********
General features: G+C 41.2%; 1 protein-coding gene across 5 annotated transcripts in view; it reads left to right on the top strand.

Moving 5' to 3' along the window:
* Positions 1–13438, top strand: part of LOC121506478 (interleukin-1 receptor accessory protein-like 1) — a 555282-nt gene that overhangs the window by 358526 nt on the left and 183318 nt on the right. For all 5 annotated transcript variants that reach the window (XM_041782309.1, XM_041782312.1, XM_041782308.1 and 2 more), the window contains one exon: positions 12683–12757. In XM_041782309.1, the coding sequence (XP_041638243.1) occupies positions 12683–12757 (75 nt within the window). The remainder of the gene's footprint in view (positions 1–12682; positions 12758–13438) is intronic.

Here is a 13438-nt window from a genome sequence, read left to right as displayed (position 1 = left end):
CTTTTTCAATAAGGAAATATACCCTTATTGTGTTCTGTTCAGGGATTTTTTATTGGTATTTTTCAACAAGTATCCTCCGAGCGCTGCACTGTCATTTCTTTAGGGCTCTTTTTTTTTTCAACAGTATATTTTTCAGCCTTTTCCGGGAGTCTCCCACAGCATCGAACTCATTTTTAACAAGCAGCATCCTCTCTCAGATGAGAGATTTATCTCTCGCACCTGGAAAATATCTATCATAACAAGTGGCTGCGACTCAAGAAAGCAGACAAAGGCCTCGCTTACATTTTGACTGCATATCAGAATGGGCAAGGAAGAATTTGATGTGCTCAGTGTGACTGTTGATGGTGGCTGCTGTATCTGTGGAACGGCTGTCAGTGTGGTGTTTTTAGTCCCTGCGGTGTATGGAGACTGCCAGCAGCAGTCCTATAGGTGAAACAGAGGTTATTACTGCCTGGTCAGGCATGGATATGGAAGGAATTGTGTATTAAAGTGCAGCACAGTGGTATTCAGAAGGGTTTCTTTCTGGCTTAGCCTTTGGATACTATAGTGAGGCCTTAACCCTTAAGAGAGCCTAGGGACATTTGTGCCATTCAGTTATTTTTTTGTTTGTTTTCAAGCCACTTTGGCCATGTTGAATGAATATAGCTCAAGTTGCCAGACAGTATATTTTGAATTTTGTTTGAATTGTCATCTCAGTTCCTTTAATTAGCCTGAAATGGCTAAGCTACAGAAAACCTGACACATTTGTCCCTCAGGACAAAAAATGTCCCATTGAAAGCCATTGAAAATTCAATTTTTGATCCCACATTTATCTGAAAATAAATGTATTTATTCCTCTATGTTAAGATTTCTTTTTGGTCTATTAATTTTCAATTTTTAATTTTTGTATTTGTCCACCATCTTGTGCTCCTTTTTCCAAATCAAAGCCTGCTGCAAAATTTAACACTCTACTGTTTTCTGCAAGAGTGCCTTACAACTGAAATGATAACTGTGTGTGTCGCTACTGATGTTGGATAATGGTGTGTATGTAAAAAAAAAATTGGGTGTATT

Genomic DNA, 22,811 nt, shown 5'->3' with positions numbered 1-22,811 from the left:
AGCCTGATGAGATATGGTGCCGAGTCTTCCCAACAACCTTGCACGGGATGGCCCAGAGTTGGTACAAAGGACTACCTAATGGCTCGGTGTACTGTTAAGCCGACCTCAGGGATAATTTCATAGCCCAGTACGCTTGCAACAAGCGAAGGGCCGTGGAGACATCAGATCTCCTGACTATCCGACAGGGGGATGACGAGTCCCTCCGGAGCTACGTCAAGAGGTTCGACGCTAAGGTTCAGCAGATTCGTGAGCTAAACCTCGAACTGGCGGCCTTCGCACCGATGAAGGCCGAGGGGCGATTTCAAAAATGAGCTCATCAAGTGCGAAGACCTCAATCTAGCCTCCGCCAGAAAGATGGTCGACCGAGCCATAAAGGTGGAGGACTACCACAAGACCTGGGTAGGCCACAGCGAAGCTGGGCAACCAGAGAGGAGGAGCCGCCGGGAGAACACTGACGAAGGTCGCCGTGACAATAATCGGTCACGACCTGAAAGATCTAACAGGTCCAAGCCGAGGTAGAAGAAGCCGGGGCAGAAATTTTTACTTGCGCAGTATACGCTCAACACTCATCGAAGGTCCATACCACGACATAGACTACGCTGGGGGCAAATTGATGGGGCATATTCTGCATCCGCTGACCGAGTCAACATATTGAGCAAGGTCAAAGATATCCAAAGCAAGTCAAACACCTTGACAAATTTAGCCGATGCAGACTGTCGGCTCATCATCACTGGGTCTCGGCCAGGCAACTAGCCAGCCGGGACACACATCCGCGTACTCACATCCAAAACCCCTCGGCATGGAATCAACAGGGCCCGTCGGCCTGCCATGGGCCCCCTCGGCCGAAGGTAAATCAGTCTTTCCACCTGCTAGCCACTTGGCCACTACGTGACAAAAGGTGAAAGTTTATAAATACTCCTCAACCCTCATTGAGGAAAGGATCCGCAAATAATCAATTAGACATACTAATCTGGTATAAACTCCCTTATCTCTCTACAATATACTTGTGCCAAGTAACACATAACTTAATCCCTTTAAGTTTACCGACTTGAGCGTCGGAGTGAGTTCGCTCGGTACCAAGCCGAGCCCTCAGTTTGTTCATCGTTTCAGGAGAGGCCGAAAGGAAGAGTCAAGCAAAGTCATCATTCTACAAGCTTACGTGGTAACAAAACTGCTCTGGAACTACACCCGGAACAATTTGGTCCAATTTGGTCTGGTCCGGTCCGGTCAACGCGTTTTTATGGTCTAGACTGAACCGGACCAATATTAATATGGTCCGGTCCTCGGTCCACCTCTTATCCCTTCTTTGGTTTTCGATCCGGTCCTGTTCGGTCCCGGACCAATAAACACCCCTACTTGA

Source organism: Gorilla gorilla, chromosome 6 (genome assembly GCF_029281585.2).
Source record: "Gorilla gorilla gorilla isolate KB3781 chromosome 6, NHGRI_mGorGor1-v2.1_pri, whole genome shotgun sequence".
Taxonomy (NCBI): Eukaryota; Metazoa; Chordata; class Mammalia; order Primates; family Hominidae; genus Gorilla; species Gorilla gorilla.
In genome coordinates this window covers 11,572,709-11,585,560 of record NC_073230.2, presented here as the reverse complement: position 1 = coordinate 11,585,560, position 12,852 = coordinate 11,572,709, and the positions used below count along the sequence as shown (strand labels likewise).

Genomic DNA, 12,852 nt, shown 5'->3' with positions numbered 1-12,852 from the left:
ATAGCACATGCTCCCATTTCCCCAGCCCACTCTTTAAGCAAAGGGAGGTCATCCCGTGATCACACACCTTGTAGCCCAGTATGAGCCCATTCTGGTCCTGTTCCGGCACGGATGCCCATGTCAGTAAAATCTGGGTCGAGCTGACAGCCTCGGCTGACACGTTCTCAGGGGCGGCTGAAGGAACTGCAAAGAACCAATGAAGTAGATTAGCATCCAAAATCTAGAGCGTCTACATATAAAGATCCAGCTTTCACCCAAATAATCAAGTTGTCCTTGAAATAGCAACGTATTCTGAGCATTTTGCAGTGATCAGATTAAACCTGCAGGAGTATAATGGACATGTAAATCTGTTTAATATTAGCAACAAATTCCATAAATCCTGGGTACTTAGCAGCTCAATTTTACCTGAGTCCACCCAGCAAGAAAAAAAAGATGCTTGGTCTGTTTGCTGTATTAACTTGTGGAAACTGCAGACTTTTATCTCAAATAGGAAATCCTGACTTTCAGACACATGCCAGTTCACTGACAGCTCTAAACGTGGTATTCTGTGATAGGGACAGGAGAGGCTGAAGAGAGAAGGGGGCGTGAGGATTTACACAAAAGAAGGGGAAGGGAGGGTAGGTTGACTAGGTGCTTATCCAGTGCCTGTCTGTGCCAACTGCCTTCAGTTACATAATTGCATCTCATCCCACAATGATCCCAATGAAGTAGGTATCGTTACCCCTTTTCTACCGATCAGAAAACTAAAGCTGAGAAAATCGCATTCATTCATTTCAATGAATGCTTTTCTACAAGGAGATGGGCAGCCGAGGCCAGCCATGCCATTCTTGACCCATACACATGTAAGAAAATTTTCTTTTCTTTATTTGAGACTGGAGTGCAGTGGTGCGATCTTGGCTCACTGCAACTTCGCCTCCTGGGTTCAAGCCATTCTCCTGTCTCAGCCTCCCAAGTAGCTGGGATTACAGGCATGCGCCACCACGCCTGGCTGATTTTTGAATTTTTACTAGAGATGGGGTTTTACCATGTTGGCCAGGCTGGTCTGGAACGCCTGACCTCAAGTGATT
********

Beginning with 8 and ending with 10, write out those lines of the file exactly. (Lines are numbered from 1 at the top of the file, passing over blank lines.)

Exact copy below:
Source organism: Gorilla gorilla, chromosome 6 (genome assembly GCF_029281585.2).
Source record: "Gorilla gorilla gorilla isolate KB3781 chromosome 6, NHGRI_mGorGor1-v2.1_pri, whole genome shotgun sequence".
Taxonomy (NCBI): Eukaryota; Metazoa; Chordata; class Mammalia; order Primates; family Hominidae; genus Gorilla; species Gorilla gorilla.